ANGIOSPERMS : The Flowering Plants

Hanna Zhu
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You know what an angiosperm is … it signals the start of spring, it sits in our vases decorating our houses, and it makes a nice gift. Angiosperms, the flowering plants, are the widest-spread plants. They can be found just about anywhere plants can grow. They are also the most diverse group of plants, with 250,000 known species. Some examples of angiosperms are maple trees, tulips, and oaks. What distinguishes an angiosperm from other plants, in particular the gymnosperms, is that angiosperms have flowers as the reproductive structure. The seeds of angiosperms are encased in a fruit, while the seeds of gymnosperms are not (1). Angiosperms, specifically, are vascular seed plants, meaning they come from seeds and have xylem cells (which transport water to leaves) and phloem cells (which bring food back from leaves to other parts of the plant) (9 BL).

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An edelweiss flower, which is capable of surviving at certain climatic extremes, such as altitudes ranging from 1700 meters to 2700 meters. (8)(SS)

Types of Angiosperms

Angiosperms belong in the phylum Anthophyta (phylum is the second largest grouping of organisms, below “kingdom”). Up until the 1990’s, angiosperms were divided into two groups: the monocots and dicots. One difference between monocots and dicots are that in monocots, the veins on a leaf run parallel to each other, such as the veins of a daffodil leaf, while in a dicot, the veins spread out in a net-like pattern, such as the veins in the leaves of a maple tree. Another difference is that in monocots, the number of petals in the flowers occur in multiples of three, while in a dicot, the number of petals in a flower occurs in multiples of four or five (Campbell and Reece 721). Sometimes, the number of petals on a dicot can also occur in multipls of two. Another difference is that in monocots, the stem vascular system, the tubes that transport nutrients and water, has bundles scattered throughout the stem while in dicots, the stem vascular system has bundles arranged in rings (2) (DP). Additionally, monocots and dicots contrast in a couple other ways. Monocots originate from an embryo with single cotyledon while dicots originate from an embryo with two cotyledon. According to research, the number of cotyledons (seed leaves) within the embryo is essential in distinguishing between the two classes. Another difference between monocots and dicots is their pollen structure. Monocots have pollen with a single furrow (pore) while dicots have pollen with three furrows (pores). (Jesse Carmen) {7}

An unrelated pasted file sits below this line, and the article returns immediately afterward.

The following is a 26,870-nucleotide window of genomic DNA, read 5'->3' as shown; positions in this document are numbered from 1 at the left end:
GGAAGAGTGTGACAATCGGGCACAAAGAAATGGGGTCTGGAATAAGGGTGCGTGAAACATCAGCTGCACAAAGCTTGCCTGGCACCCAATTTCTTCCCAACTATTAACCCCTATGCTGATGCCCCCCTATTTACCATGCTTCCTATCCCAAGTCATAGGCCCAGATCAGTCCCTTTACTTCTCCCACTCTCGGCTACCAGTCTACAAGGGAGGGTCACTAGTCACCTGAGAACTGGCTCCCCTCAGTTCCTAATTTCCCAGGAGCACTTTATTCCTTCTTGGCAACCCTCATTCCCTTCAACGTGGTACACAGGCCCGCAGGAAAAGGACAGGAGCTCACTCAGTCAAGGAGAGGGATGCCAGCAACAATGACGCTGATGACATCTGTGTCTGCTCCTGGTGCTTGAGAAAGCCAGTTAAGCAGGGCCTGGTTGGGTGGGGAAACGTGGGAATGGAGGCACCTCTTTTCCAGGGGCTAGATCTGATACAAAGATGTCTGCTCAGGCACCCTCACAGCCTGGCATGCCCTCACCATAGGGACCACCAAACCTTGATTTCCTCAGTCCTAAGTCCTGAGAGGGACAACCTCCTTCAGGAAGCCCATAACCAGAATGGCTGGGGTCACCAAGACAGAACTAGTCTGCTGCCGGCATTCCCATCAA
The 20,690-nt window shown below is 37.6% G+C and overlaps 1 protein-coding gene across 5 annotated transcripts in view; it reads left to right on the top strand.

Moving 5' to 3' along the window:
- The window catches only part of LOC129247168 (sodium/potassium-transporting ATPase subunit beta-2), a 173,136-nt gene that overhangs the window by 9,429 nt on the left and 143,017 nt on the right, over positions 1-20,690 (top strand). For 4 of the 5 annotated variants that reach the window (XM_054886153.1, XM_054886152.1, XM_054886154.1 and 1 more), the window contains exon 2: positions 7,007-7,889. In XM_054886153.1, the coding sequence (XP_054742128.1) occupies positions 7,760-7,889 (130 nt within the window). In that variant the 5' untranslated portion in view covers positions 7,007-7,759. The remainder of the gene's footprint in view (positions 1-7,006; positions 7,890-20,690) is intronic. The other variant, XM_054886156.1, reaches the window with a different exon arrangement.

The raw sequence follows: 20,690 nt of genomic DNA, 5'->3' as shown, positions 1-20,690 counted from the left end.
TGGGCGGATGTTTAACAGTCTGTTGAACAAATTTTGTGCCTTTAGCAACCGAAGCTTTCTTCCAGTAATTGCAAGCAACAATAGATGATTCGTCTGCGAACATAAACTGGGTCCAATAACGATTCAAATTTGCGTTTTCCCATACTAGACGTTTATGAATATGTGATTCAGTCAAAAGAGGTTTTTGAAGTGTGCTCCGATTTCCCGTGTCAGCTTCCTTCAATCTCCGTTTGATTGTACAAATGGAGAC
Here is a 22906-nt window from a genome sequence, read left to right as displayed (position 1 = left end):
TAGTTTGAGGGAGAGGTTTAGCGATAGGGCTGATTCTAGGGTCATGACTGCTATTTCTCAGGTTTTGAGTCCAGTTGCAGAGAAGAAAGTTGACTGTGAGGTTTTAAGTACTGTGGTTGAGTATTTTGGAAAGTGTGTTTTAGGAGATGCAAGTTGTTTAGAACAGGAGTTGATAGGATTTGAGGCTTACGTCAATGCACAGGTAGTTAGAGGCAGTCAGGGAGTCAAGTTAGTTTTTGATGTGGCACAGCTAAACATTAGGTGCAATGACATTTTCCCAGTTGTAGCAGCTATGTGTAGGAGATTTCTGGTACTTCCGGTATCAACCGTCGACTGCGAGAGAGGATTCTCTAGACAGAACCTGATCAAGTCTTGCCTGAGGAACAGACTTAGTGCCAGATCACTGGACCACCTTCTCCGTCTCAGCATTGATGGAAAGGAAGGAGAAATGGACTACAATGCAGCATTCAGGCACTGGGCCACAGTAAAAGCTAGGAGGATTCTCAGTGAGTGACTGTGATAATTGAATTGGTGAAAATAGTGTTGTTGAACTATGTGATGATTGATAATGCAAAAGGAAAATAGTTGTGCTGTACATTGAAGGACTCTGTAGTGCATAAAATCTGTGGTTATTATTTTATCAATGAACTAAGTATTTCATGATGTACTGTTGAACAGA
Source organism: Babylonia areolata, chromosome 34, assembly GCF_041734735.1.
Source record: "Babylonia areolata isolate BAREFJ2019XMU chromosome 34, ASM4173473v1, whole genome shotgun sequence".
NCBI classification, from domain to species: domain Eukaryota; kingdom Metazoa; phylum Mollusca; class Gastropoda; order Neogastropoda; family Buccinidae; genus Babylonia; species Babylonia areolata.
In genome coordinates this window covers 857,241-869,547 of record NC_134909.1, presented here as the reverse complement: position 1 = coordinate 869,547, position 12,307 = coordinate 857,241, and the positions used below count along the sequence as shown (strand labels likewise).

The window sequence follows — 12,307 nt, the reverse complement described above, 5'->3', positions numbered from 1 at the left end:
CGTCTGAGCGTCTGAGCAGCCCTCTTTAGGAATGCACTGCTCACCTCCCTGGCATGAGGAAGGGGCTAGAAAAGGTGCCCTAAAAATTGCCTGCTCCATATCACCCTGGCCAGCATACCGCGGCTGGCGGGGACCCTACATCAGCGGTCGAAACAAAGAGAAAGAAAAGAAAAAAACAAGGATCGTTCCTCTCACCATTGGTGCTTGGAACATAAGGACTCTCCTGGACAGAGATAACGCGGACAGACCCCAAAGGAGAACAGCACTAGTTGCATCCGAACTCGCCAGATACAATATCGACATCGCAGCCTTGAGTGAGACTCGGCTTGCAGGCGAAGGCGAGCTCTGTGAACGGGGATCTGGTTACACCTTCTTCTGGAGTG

(This image represents the differences between monocots and dicots. YS)
By comparing the DNA of different dicot species, scientists have discovered that not all dicots are part of the same monophyletic group, which is an evolutionary grouping that includes an ancestral species and all of the species descended from it. In other words, not all of the species of dicots were descended from the same common ancestor. This led scientists to further divide the dicot group into more categories. One group is the endicots, which includes most of the dicot species. Examples of eudicots are roses, maples, and buttercups. Other dicot groups evolved before either the eudicots or the monocots. One group is the water lilies. Another, which only has one species, the Amborella, is the earliest species of angiosperms to evolve. To summarize the order in which different species of angiosperms evolved, Amborella evolved first, then water lilies, then a group consisting of dicots that evolved before both the monocots and the eudicots, and finally the monocots, followed by the eudicots (Campbell and Reece 606).

Basic Anatomy

To colonize land, plants had to obtain nutrients from the soil as well as carbon dioxide for photosynthesis and oxygen for respiration (the process by which the body turns the food eaten into usable energy). To perform these two functions, angiosperms (as well as gymnosperms) have developed roots and stems (Campbell and Reece 722).